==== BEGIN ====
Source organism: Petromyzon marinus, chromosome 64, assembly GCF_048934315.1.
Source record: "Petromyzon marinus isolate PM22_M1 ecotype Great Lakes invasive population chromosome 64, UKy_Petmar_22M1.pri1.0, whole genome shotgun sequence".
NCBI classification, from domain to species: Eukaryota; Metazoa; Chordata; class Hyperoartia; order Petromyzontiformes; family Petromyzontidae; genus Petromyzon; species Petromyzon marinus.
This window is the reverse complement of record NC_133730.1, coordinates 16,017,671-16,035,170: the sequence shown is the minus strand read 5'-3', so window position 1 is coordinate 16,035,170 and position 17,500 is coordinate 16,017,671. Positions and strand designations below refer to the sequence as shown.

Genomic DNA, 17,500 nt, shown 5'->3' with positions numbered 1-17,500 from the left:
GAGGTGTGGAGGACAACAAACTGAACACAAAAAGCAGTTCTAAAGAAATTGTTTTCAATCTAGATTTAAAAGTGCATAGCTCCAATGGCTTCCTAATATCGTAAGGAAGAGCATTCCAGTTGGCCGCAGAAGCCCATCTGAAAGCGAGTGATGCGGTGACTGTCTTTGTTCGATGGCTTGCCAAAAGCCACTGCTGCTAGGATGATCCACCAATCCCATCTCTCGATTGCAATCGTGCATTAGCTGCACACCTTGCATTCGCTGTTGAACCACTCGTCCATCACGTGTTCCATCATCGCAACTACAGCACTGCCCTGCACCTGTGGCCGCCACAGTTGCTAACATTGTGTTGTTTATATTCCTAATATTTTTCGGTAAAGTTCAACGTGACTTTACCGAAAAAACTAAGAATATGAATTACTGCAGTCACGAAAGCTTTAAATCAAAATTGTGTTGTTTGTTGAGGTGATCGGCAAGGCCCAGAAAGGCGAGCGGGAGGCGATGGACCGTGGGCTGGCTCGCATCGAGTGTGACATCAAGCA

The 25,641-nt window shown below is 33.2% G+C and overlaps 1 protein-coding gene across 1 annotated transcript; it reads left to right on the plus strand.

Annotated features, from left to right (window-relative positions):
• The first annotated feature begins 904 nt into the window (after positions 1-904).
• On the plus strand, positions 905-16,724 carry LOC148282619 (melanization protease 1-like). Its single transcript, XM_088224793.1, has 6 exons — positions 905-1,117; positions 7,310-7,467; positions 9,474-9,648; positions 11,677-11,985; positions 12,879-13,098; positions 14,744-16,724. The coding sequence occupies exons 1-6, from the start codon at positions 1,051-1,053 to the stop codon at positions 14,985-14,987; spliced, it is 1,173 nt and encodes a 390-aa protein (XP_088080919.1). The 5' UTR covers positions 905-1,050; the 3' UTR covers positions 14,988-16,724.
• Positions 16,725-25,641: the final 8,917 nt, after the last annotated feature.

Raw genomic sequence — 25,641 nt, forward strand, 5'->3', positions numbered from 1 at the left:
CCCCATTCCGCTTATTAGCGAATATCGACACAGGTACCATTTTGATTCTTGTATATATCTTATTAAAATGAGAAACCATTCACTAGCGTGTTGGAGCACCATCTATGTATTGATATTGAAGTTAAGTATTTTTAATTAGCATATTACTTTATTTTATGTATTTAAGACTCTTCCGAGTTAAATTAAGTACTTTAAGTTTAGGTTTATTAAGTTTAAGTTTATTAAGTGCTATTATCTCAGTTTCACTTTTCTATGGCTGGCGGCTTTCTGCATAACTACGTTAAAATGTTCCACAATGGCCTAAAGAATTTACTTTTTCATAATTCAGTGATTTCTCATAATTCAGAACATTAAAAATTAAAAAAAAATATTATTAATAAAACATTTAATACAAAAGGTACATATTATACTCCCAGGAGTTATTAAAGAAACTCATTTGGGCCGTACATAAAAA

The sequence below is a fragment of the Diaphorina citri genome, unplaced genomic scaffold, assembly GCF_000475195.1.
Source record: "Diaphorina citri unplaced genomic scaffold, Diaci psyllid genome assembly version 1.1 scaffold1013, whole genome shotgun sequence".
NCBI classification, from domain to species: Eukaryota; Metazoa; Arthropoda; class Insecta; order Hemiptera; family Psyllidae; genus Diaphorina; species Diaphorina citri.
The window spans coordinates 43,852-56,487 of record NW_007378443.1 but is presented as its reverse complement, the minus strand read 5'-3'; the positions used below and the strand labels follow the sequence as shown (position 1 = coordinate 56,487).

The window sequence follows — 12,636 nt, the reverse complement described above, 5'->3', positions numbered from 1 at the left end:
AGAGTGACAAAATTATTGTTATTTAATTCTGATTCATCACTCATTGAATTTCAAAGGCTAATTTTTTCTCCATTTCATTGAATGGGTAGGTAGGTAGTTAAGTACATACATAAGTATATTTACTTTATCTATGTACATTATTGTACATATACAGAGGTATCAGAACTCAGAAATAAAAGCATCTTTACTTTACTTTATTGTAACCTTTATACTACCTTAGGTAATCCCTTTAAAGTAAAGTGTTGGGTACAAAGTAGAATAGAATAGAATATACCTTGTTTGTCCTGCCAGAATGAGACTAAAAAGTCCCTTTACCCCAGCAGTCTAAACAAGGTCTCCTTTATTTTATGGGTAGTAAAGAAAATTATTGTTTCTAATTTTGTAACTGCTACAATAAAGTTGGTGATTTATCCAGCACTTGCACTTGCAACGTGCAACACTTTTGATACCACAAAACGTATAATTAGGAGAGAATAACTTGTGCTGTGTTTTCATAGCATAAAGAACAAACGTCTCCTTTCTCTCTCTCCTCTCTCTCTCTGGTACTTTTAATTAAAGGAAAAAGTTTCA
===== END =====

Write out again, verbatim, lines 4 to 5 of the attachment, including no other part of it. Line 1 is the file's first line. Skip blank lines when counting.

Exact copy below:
This window is the reverse complement of record NC_133730.1, coordinates 16,017,671-16,035,170: the sequence shown is the minus strand read 5'-3', so window position 1 is coordinate 16,035,170 and position 17,500 is coordinate 16,017,671. Positions and strand designations below refer to the sequence as shown.

Genomic DNA, 17,500 nt, shown 5'->3' with positions numbered 1-17,500 from the left: